I hadn’t planned to post about Trump’s latest indictment–the media has been all over it, including his trip to turn himself in and the mugshot (which perfectly captures this demented and hateful man’s affect). But the day after that unprecedented event, two newsletters that I regularly receive–from Heather Cox Richardson and Robert Hubbell–when read together, told the story of how we got here and where we are.
Richardson, of course, is an acclaimed American historian–someone well equipped to trace the trajectory of the once-Grand Old Party from Lincoln to Trump. And that is what she did.
In the 1960s, Republicans made a devil’s bargain, courting the racists and social traditionalists who began to turn from the Democratic Party when President Franklin Delano Roosevelt began to make inroads on racial discrimination. Those same reactionaries jumped from the Democrats to create their own party when Democratic president Harry S. Truman strengthened his party’s turn toward civil rights by creating a presidential commission on civil rights in 1946 and then ordering the military to desegregate in 1948. Reactionaries rushed to abandon the Democrats permanently after Congress passed the 1964 Civil Rights Act, joining the Republicans at least temporarily to vote for Arizona senator Barry Goldwater, who promised to roll back civil rights laws and court decisions.
The 1965 Voting Rights Act was the final straw for many of those reactionaries, and they began to move to the Republicans as a group when Richard Nixon promised not to use the federal government to enforce civil rights in the states. This so-called southern strategy pulled the Republican Party rightward.
In 1980, Republican presidential candidate Ronald Reagan appeared at the Neshoba County Fair near Philadelphia, Mississippi, a few miles from where three civil rights workers had been murdered in 1964 for their work registering Black Mississippians to vote, and said, “I believe in states’ rights.” Reagan tied government defense of civil rights to socialism, insisting that the government was using tax dollars from hardworking Americans to give handouts to lazy people, often using code words to mean “Black.”
Since then, as their economic policies have become more and more unpopular, the Republicans have kept voters behind them by insisting that anyone calling for federal action is advocating socialism and by drawing deep divisions between those who vote Republican, whom they define as true Americans, and anyone who does not vote Republican and thus, in their ideology, is anti-American.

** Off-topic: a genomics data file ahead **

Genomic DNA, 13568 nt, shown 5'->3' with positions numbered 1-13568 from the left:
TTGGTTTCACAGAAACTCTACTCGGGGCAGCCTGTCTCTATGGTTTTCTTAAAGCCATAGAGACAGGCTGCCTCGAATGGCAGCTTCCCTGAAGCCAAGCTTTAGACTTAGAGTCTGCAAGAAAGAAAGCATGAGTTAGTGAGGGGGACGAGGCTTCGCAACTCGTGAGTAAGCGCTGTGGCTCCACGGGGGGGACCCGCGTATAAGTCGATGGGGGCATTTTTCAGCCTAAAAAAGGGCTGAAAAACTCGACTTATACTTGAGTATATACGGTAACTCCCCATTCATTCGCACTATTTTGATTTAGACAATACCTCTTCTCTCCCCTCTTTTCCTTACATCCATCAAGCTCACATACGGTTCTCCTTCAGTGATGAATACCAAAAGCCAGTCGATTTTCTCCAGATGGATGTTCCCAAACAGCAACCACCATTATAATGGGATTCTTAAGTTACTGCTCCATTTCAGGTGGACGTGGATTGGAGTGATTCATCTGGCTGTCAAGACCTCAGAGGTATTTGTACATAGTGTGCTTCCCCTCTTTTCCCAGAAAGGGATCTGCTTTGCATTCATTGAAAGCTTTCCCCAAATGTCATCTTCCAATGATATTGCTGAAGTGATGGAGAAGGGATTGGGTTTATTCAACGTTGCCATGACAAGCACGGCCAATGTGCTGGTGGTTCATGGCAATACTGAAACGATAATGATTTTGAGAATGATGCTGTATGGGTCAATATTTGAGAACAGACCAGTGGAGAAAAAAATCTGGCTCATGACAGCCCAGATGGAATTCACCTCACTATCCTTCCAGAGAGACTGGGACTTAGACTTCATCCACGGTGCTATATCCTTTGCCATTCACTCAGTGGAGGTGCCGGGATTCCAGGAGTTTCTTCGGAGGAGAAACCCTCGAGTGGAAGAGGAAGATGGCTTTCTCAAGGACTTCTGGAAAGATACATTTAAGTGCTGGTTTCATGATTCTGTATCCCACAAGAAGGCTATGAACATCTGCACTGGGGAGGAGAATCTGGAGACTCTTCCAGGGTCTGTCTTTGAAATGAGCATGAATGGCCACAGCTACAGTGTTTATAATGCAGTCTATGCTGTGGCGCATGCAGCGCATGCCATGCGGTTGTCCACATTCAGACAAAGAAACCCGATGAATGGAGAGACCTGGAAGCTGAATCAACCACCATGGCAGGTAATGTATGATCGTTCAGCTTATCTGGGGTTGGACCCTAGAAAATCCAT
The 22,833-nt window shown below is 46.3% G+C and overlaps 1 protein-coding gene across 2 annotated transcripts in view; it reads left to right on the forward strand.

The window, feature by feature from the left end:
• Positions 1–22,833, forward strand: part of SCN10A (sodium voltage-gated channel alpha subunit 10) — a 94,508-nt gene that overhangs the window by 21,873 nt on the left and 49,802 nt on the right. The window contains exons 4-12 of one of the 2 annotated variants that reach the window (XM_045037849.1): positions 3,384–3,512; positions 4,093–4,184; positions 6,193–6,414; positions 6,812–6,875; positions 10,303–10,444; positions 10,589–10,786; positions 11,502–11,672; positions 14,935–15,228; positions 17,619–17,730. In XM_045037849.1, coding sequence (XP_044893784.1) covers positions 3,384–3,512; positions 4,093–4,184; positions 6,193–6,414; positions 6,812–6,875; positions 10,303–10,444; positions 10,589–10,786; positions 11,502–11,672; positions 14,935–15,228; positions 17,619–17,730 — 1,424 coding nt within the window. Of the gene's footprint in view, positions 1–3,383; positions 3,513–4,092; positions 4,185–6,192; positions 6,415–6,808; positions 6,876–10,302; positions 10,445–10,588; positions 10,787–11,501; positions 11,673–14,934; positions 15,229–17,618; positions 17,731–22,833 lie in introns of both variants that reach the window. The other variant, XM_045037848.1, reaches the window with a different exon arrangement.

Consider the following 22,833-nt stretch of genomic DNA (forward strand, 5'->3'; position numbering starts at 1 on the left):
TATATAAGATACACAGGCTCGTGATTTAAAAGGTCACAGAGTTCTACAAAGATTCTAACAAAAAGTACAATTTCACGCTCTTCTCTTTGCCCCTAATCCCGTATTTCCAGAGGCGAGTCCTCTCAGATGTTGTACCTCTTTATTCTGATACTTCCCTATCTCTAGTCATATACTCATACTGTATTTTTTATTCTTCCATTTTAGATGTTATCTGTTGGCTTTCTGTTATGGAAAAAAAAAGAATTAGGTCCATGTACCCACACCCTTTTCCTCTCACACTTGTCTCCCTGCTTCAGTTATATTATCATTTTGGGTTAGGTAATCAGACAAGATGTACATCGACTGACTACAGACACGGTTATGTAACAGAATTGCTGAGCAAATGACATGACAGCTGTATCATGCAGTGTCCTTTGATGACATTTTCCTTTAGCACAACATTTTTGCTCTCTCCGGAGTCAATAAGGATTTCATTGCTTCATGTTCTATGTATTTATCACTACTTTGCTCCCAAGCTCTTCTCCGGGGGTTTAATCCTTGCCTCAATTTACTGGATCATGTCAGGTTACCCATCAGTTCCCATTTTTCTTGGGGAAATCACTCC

The bottom line is the transformation of a once-responsible political party into a racist cult. I would actually quibble with one part of Richardson’s summary–the GOP’s policies haven’t “become unpopular,” they’ve vanished. It is impossible to identify “policies” espoused by the party’s current iteration–unless racism, misogyny, homophobia and anti-semitism can be considered policy positions.
And that brings me to the concluding paragraphs of Robert Hubbell’s newsletter.
Trump’s mugshot will become the defining image of Trump for all time. His facial expression conveys equal parts menace, anger, and defiance. There is no hint of a soul behind the eyes, only animal grievance and feral resentment at being cornered. It is astounding that a mugshot could capture the essence of evil that resides beneath the surface in Donald Trump.
The photo is also a mugshot of MAGA extremism. It captures the hostility and meanness that animates most of the GOP’s “agenda”—including policies that demean and discriminate against Blacks, women, LGBTQ people, educators, scientists, and immigrants. Trump’s mugshot will likewise become the defining image of MAGA extremism for all time. Tens of millions of MAGA adherents will celebrate and glorify the image—confirming the virulent strain of authoritarianism that has infected the MAGA base.
Not just authoritarianism; hatred..raw hatred for the people who have stolen their preferred vision of America–a vision in which straight White (pseudo) Christian men rule the roost. Virtually every Republican candidate, local, state and federal, is pandering to the angry and fearful members of a MAGA cult that has replaced a once respectable party.
Hubbell focuses on the rest of the electorate.
By making this gargoyle of hate the “face” of the 2024 GOP campaign, Republicans are reinforcing the suspicions and fears of tens of millions of Republicans and swing voters who are looking for a reason not to vote for Trump—or to stay home. (As they did on debate night by boycotting his Tucker Carlson interview.)
Against the deeply unsettling MAGA mugshot, Democrats will feature the kindly face of Joe Biden as he reaches to pet a rescue dog or hug a survivor of the Hawaii wildfires. Joe Biden may be older than some would like, but his face exhibits kindness and wisdom. We should not underestimate visceral reactions to human decency—or lack thereof—in our leaders.
I sure hope he’s right.